Document Detail

Higher pressure ulcer risk on intensive care? - Comparison between general wards and intensive care units.
MedLine Citation:
PMID:  21385258     Owner:  NLM     Status:  Publisher    
Objective.  The objective of the study was to evaluate the effect of being treated in intensive care units in comparison with general hospital wards regarding pressure ulcer occurrence when controlled for various risk factors. Background.  Pressure ulcer occurrence is commonly used as an indicator for the quality of care. Large-scale incidence studies are costly and difficult to perform. Design.  Secondary analysis of patient data (n = 32,400) collected during 2002-2009 as part of eight multicentre pressure ulcer surveys in 256 German hospitals. Methods.  Ward-acquired pressure ulcer rate was used for the calculation of effect sizes as a surrogate parameter for pressure ulcer incidence. The SRISAG (surface, repositioning, immobility, shear forces, age, gender) logistic regression model was used to control for differences in case mix. Results.  Pressure ulcer prevention and intrinsic and extrinsic risk factors differ for patients from hospital wards compared with those from intensive care wards. The ward-acquired pressure ulcer rate in general hospital wards was 3·9% (1·5% excluding grade 1). In intensive care, the rate was 14·9% (8·5% excluding grade 1), which corresponds with an unadjusted odds ratio of 4·3 (95%CI 3·8-4·9). After the SRISAG model was applied, the odds ratio was reduced to 1·5 (CI 1·2-1·7). Conclusion.  When surface, repositioning, immobility, shear forces, age and gender are controlled for the institutional factor intensive care unit vs. general hospital wards is no longer a high-risk factor for the development of pressure ulcer. The SRISAG model is simple and can be used to compare the occurrence of pressure ulcer between different medical specialties. Relevance to clinical practice.  Application of this model allows more valuable comparison of the occurrence of pressure ulcer in different specialities and enables clinical practitioners and health care planners to use this outcome as an indicator for the quality of care to avoid confounding.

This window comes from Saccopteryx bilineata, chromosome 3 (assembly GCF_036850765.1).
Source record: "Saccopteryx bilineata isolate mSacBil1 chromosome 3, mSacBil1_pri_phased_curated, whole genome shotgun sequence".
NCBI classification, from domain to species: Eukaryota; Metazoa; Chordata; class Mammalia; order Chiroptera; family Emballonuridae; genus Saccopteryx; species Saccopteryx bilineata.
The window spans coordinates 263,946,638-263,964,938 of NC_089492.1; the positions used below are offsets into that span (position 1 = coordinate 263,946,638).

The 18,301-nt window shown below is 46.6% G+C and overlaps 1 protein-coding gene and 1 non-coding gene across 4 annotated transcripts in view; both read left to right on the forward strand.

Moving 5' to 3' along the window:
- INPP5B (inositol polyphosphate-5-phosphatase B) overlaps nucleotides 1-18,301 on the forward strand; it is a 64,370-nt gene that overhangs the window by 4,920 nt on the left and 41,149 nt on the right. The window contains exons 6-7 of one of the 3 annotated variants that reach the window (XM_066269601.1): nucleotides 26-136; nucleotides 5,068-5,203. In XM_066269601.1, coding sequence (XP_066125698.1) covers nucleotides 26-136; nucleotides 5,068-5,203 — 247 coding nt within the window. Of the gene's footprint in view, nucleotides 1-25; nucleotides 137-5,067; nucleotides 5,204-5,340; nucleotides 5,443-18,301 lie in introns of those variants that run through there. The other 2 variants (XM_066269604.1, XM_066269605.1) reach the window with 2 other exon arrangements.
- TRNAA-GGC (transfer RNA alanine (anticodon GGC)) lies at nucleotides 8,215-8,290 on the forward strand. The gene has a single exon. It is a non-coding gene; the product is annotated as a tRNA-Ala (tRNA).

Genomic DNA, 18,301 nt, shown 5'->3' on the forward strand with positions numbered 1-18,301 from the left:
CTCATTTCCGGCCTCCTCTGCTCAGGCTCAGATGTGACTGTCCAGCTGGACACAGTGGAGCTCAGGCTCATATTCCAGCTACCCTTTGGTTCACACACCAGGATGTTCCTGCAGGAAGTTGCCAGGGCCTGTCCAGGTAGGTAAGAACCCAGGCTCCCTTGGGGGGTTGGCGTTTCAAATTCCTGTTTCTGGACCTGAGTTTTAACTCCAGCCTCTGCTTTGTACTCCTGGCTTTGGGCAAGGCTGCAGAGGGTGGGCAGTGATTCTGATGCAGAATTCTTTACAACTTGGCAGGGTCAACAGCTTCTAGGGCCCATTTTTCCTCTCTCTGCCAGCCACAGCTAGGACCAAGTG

Nils A Lahmann; Jan Kottner; Theo Dassen; Antje Tannen
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Publication Detail:
Type:  JOURNAL ARTICLE     Date:  2011-3-9
Journal Detail:
Title:  Journal of clinical nursing     Volume:  -     ISSN:  1365-2702     ISO Abbreviation:  -     Publication Date:  2011 Mar 
Date Detail:
Created Date:  2011-3-9     Completed Date:  -     Revised Date:  -    
Medline Journal Info:
Nlm Unique ID:  9207302     Medline TA:  J Clin Nurs     Country:  -    
Other Details:
Languages:  ENG     Pagination:  -     Citation Subset:  -    
Copyright Information:
© 2011 Blackwell Publishing Ltd.
Authors: Nils A Lahmann, PhD, MScE, BA, RN, Research Fellow, Department of Nursing Science; Jan Kottner, PhD, MA, RN, Research Fellow, Department of Nursing Science; Theo Dassen, PhD, RN, Director, Department for Nursing Science; Antje Tannen, PhD, MPH, MA, RN, Research Fellow, Department of Nursing Science, Charité- Universitätsmedizin Berlin, Berlin, Germany.
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